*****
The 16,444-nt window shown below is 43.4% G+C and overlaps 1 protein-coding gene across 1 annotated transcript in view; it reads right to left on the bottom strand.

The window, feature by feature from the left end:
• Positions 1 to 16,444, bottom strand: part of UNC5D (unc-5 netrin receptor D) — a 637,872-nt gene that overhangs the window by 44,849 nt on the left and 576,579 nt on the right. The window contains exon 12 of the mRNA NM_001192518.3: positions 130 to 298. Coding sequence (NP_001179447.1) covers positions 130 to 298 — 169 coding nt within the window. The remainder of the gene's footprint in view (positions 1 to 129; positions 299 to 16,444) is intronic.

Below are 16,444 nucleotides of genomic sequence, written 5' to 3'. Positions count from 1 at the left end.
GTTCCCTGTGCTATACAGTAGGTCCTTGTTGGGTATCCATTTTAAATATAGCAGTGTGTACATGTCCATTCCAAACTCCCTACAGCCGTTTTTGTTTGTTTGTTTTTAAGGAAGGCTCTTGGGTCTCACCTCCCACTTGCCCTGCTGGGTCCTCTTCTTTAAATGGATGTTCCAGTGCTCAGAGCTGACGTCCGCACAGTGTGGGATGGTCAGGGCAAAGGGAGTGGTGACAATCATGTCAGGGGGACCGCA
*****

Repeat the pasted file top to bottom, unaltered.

The 16,444-nt window shown below is 43.4% G+C and overlaps 1 protein-coding gene across 1 annotated transcript in view; it reads right to left on the bottom strand.

The window, feature by feature from the left end:
• Positions 1 to 16,444, bottom strand: part of UNC5D (unc-5 netrin receptor D) — a 637,872-nt gene that overhangs the window by 44,849 nt on the left and 576,579 nt on the right. The window contains exon 12 of the mRNA NM_001192518.3: positions 130 to 298. Coding sequence (NP_001179447.1) covers positions 130 to 298 — 169 coding nt within the window. The remainder of the gene's footprint in view (positions 1 to 129; positions 299 to 16,444) is intronic.

Below are 16,444 nucleotides of genomic sequence, written 5' to 3'. Positions count from 1 at the left end.
GTTCCCTGTGCTATACAGTAGGTCCTTGTTGGGTATCCATTTTAAATATAGCAGTGTGTACATGTCCATTCCAAACTCCCTACAGCCGTTTTTGTTTGTTTGTTTTTAAGGAAGGCTCTTGGGTCTCACCTCCCACTTGCCCTGCTGGGTCCTCTTCTTTAAATGGATGTTCCAGTGCTCAGAGCTGACGTCCGCACAGTGTGGGATGGTCAGGGCAAAGGGAGTGGTGACAATCATGTCAGGGGGACCGCA